An Open Letter to Software Vendors
On the 28th September 2011, we notified a vendor about multiple security vulnerabilities in one of their products, and requested contact details of who to send the details on to.
The initial response from the vendor support team took 6 days.
The complete details of the vulnerabilities were disclosed to the vendor on the 5th October. These included screen shots, HTTP requests and responses, and Proof of Concept code for the vulnerabilities. After that no response was received.
We then sent another e-mail to the vendor on the 11th October, asking for an update on these issues, or if they had even received our original e-mail with the details of the vulnerabilities.
We received no response from the vendor.
On the 8th November, we finally received a response stating “These have been replicated by R&D and they will fix in a later release.” No “Thanks for your help guys”, no dates that these will be patched, no responses to our other queries.
We followed this e-mail up with a response to the vendor, asking to work together on a timed release, and to agree on some reasonable dates. The vendor response was “I have asked for timescales for the fixes and will update you when these are released.”
Now just to be clear, we are not getting paid to disclose these vulnerabilities to any vendors. We are doing this to help make the Internet and networks in general a safer place for all.
We don’t ask for much, just credit for the disclosure of the vulnerability, and a timely patch to mitigate the vulnerabilities. It really doesn’t need to be this difficult to report vulnerabilities, and a little bit of thanks and courtesy never hurt anyone.
To all software and hardware vendors out there, can you please take a few moments to read the Wikipedia article on Responsible Disclosure, which can be found here. Then please try to work with your relevant teams, to make it easier to report vulnerabilities in your code, and work with you.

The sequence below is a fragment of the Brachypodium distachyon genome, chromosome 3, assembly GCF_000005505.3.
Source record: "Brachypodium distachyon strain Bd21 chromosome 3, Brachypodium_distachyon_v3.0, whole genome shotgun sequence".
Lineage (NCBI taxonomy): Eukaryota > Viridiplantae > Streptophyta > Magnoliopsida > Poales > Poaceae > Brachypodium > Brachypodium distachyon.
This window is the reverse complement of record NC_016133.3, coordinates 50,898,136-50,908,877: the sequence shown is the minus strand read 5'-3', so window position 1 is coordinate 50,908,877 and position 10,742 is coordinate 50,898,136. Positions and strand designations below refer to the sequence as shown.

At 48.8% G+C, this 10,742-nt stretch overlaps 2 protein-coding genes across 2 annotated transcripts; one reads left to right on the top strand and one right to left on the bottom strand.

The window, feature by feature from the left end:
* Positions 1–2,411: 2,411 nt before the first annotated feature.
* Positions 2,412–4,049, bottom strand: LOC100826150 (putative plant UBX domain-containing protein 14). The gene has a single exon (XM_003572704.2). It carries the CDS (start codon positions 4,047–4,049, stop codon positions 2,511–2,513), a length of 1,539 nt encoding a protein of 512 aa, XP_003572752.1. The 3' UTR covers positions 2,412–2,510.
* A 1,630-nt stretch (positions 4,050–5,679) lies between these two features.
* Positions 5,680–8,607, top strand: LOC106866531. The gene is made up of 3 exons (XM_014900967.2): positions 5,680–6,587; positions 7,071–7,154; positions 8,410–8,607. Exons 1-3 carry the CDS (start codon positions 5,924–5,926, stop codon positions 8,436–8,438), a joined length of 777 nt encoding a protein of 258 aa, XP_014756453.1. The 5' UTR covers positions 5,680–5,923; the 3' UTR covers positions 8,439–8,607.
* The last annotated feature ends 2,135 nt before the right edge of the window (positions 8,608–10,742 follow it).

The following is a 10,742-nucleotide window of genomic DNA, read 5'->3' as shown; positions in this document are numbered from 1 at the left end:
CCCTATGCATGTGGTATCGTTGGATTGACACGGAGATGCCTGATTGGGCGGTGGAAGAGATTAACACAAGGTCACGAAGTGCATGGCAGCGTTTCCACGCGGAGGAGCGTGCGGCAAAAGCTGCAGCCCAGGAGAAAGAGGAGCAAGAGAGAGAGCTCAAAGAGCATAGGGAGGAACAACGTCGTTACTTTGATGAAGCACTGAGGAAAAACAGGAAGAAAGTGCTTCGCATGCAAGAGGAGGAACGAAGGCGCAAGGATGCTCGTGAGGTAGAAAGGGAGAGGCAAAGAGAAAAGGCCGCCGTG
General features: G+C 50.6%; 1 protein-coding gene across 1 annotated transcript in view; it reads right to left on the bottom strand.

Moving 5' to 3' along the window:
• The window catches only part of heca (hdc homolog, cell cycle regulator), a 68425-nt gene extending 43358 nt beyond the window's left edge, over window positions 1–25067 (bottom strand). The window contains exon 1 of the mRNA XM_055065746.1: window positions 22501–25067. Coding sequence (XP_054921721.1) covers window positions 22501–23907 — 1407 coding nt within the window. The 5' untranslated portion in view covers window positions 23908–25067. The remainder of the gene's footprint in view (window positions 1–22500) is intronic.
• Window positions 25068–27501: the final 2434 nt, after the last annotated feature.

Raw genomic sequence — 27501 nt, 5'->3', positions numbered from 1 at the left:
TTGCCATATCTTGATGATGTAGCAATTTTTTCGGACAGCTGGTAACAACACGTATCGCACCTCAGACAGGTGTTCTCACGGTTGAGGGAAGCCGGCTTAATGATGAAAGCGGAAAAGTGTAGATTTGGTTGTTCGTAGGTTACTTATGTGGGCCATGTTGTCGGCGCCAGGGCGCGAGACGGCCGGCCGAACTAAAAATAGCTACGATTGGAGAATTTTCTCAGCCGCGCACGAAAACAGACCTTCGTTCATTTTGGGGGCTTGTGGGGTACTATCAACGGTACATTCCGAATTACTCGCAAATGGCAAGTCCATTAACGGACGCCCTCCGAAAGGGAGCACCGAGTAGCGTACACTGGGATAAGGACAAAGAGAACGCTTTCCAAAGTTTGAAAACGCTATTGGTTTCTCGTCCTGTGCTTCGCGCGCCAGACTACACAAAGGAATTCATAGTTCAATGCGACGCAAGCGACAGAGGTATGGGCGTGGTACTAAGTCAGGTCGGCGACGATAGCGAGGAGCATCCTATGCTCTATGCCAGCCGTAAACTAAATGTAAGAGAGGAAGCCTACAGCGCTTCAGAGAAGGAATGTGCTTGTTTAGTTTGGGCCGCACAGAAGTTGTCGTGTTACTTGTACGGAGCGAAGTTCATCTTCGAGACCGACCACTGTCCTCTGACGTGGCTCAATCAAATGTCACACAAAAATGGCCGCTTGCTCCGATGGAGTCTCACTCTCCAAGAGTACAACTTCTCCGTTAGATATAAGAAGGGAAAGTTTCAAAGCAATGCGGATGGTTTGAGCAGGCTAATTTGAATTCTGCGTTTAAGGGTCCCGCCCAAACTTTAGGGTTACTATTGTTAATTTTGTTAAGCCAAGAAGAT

We understand that not all vendors can afford to hire fully fledged security teams, and most security professionals are willing to help you secure your applications and devices just for the credit of finding the vulnerability in your product. That’s got to be the cheapest application security assessment that you’ve ever had!
Little things, like an e-mail address, or a form on your website to contact your product security team, or even your developers would make the world of difference. This would also help to make sure that we as security researchers, contact the relevant teams within your organisation right off the bat (and don’t get sent around the houses, trying to do you a favour). This way, we can always deal with the same person (or team) within your organisation, and get any vulnerabilities mitigated in a timely manner.
Please guys and girls, help us to help you. We’re giving you free security advice, educating your developers and strengthening your products, all this for a one liner in your security patch disclosure notification.
Think about it…
+1 , Like, I will re-tweet this soon, I will Google+ this too… I totally agree with you!